Year of Award


Document Type


Degree Type

Doctor of Philosophy (PhD)

Degree Name

Fish and Wildlife Biology

Department or School/College

College of Forestry and Conservation

Committee Chair

Erick Greene

Commitee Members

Daniel Pletscher, John W. McNutt, Rosemary Woodroffe, Michael K. Schwartz, Mark Hebblewhite


African wild dog, Chemistry, Scent marking, Territorial behavior, Territoriality


University of Montana


Conserving wide ranging, endangered species is challenging, and managers often lack information on movement and social dynamics. Wild dogs, Lycaon pictus, are large, wide-ranging carnivores and one of the most endangered animals in Africa. Unlike other large carnivores, wild dogs do not vocalize as a form of territorial advertisement so to explore mechanisms of communication and movement behaviors, I radio collared and observed a population of wild dogs in northern Botswana, to collect fine-scaled, contemporaneous movement data on neighboring packs of wild dogs, and collected scent marks from known individuals for chemical analyses and behavioral experiments.

To test whether wild dogs were territorial, I used VHF and GPS telemetry and direct observations. Wild dogs in northern Botswana exhibited territorial behavior where many territories overlapped with neighbors, however packs avoided being in overlap areas simultaneously. Wild dogs avoid conspecific contact, as these encounters can be dangerous and sometimes resulted in mortalities. Wild dogs scent marked, but did not patrol, their boundaries as might be expected of animals using an impermeable `scent fence'. Instead, wild dogs scent marked throughout their territories so intruders encounter increasing number of scent marks as they penetrate resident territories.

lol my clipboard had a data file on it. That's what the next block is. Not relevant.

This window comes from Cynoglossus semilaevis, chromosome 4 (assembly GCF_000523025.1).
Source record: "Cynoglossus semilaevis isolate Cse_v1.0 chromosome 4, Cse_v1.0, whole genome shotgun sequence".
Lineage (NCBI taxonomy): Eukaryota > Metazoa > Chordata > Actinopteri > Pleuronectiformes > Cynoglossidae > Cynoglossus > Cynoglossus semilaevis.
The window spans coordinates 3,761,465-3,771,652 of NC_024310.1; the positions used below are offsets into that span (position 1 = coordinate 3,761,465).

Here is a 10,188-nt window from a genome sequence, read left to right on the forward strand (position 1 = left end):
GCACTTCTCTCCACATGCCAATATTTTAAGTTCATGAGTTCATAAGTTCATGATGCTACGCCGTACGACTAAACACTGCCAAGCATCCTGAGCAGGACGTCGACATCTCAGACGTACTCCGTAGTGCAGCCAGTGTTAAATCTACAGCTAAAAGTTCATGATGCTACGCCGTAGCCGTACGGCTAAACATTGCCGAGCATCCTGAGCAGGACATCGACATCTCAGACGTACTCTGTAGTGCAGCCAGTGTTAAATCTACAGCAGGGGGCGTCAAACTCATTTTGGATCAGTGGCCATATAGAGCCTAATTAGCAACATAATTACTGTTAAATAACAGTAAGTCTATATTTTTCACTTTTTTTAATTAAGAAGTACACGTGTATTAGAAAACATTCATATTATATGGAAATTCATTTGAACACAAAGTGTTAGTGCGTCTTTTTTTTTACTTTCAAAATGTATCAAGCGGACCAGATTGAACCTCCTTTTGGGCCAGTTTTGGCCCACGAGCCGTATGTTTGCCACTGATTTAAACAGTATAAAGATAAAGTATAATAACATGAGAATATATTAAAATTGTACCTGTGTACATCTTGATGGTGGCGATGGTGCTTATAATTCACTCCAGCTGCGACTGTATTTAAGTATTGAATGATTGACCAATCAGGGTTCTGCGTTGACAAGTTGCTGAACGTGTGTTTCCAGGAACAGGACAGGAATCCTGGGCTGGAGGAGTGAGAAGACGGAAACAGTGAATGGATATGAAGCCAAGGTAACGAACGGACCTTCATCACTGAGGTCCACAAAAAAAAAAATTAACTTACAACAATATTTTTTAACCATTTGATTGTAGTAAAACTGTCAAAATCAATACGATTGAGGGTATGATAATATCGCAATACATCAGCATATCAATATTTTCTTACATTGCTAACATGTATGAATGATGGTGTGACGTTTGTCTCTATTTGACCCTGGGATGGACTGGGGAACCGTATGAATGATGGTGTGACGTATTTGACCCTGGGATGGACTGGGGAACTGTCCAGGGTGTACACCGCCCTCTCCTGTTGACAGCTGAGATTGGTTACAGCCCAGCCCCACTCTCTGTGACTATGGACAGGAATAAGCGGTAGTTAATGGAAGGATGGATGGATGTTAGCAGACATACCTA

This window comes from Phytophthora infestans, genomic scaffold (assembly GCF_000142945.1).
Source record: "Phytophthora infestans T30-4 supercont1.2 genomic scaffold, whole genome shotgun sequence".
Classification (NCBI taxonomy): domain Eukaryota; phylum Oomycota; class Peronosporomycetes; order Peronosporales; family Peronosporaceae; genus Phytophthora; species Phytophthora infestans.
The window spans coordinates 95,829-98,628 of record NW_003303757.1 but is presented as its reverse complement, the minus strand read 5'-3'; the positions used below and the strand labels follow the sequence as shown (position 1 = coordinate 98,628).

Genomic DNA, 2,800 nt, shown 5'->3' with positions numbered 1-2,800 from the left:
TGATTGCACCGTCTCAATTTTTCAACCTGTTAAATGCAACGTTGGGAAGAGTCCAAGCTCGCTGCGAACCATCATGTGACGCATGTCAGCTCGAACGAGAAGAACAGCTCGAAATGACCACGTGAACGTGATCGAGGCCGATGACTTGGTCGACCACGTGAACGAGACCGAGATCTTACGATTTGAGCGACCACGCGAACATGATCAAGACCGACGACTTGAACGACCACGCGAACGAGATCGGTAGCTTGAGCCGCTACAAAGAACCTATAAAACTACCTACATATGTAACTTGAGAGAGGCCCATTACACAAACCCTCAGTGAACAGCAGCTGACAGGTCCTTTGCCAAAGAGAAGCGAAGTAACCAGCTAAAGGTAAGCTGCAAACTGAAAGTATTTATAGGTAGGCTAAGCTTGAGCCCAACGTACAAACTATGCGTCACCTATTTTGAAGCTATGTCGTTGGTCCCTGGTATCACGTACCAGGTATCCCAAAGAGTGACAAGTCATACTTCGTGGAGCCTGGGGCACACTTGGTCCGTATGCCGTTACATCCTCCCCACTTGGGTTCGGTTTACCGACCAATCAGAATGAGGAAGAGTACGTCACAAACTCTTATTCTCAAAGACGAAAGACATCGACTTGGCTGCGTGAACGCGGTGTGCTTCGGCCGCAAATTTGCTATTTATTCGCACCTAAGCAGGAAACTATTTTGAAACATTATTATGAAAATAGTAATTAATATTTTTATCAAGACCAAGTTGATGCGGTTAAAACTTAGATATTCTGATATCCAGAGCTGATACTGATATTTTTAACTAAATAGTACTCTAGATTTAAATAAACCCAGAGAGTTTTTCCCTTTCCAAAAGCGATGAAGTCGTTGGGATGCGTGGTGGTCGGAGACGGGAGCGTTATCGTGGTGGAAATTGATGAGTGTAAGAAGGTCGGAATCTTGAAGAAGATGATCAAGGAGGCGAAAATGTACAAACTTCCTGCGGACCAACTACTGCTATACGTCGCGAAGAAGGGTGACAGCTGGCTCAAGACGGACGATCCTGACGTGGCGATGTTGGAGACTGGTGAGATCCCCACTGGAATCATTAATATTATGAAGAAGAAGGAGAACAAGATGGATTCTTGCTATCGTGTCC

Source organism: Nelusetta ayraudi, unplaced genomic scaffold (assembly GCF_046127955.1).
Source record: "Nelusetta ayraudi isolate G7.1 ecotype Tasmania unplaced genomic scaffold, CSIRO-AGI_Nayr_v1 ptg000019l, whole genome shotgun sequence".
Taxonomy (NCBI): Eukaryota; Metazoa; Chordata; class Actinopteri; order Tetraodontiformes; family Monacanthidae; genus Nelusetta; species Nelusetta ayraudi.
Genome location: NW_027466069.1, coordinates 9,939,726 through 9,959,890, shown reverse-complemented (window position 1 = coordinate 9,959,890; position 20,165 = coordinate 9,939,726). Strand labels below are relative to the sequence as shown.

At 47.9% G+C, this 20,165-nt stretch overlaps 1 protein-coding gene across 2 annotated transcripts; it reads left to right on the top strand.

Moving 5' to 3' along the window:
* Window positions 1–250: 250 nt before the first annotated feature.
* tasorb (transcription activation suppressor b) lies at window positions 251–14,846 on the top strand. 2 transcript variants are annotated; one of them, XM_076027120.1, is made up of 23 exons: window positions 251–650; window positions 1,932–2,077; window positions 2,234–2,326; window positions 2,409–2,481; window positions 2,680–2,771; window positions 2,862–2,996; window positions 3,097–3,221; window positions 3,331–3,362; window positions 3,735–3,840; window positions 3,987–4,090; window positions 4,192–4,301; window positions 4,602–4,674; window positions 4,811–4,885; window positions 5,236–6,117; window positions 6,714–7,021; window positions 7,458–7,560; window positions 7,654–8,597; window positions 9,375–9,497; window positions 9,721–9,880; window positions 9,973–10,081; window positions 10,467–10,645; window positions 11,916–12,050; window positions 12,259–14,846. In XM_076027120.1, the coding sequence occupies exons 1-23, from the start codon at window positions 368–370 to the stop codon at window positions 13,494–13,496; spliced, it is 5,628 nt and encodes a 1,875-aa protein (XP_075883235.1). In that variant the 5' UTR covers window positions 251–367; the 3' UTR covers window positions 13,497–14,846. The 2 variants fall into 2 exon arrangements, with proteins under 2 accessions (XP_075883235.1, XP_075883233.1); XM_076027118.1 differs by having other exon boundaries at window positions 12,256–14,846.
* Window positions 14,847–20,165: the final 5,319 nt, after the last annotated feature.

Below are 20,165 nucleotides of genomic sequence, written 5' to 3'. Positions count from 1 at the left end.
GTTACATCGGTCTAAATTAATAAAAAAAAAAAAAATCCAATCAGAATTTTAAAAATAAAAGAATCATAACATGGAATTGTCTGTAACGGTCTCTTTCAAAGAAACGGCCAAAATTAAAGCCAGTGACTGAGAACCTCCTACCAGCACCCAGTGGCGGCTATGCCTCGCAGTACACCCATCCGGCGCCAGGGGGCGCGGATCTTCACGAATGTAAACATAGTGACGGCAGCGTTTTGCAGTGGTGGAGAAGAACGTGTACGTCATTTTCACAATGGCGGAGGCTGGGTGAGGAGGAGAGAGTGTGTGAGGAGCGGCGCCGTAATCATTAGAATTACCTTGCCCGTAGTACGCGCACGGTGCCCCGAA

Through chemical analysis, significant differences were found between the chemical composition of scent marks of male and female wild dogs. Analyses were confounded by the fact that males tend to scent mark at boundaries and females in the interior. To better understand how wild dogs reacted to conspecific scent marks, I moved groups of fecal scent marks from neighboring and non-neighboring packs to measure behaviors of a recipient pack. Recipient dogs consistently investigated scent marks with greatest intensity when those scent marks were from a dominant dog, overmarked by its mate.

This is the first study to explore movement patterns and scent marking behavior and chemistry in wild dogs, providing evidence that wild dogs communicate with conspecifics through chemical signals, and likely rely upon scent marks as their primary mode of intraspecific communication. These data offer a platform for further exploration into how managers may manipulate behaviors to reduce conflicts and help conserve wild dogs.



© Copyright 2010 Margaret Parker